The Department of Earth Sciences contains six major collections. In geology: rocks, minerals, and meteorites. In paleontology: fossil vertebrates, invertebrates, and plants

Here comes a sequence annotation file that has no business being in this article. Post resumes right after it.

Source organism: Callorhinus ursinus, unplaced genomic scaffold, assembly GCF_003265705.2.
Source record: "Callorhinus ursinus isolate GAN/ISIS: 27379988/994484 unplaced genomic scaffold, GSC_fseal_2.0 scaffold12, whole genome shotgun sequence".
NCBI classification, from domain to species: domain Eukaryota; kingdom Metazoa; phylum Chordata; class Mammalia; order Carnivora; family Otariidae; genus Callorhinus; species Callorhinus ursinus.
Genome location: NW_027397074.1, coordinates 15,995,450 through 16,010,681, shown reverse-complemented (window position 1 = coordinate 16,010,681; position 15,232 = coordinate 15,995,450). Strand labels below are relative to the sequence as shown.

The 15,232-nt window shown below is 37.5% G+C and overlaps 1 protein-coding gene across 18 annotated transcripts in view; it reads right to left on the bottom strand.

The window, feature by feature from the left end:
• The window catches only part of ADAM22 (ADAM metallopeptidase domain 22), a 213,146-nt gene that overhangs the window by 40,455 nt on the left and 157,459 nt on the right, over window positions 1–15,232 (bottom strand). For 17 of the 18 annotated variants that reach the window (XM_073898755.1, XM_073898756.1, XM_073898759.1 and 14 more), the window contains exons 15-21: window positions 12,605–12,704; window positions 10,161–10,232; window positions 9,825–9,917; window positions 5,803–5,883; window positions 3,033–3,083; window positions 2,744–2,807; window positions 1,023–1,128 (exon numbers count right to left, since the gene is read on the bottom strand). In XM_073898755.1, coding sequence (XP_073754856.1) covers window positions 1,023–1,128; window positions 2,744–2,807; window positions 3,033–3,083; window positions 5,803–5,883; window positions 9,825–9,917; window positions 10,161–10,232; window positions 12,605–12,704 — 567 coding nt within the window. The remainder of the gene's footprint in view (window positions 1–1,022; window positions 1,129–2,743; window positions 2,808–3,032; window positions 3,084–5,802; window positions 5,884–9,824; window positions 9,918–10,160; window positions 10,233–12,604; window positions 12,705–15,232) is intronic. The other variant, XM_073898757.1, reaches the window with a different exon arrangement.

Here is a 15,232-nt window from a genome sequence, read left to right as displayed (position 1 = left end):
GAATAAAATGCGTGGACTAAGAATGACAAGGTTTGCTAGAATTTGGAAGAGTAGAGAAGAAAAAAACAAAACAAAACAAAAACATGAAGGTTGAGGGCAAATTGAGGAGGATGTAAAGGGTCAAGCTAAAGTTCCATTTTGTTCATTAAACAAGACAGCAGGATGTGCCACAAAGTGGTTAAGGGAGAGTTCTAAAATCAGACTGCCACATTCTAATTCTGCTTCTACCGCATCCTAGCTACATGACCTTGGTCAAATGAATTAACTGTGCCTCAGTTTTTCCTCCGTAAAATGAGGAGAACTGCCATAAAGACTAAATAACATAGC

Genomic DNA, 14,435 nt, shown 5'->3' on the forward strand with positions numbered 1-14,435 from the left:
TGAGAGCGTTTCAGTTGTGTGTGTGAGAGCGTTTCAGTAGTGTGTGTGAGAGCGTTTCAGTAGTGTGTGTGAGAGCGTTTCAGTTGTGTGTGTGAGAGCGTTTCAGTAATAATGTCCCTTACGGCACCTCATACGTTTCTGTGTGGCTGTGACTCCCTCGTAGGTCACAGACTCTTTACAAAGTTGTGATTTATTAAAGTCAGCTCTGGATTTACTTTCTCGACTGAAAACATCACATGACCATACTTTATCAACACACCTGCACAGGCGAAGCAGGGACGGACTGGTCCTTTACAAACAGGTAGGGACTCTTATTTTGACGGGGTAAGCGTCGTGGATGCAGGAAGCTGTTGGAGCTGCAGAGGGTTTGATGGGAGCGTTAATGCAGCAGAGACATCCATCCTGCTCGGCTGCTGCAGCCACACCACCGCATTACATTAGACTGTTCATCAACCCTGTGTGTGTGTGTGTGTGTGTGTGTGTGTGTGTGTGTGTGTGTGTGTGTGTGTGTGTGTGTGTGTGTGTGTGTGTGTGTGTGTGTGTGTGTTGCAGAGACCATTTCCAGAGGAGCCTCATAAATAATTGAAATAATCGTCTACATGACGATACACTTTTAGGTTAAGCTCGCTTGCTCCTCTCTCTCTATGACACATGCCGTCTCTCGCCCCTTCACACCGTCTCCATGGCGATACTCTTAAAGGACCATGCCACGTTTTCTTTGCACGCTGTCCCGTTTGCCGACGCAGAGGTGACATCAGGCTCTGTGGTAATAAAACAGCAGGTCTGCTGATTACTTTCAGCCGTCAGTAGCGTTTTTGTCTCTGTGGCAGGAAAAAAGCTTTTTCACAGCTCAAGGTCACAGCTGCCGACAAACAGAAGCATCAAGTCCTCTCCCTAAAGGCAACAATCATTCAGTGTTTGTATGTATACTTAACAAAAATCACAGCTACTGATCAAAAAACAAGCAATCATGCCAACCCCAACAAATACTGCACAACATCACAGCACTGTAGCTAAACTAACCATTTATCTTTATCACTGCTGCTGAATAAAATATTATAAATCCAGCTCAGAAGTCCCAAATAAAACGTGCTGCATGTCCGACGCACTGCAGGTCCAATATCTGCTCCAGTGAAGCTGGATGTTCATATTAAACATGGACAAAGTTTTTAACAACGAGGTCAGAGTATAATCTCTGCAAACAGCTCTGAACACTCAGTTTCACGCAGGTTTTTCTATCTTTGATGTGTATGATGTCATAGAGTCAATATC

The vertebrate paleontology collection consists mainly of Jurassic and Cretaceous dinosaurs, Cretaceous Seaway fishes and reptiles, and Cenozoic mammals from the American West. It also has a major focus in the vertebrates from the Late Cretaceous of Madagascar. The paleobotany collection is dominated by Cretaceous-Eocene leaves and is the second largest of its kind in the nation. The invertebrate paleontology collection’s main strengths are Cambrian-Ordovician trilobites, Cretaceous Seaway mollusks, and Eocene insects. The mineral collection focuses on Colorado and includes one of the nation’s most diverse collections of micromount minerals. The rock collection includes historical and building-stone collections, as well as representative rock units from the Rockies. The meteorite collection is one of the nation’s oldest, featuring historic samples from around the world with a significant fraction from Colorado.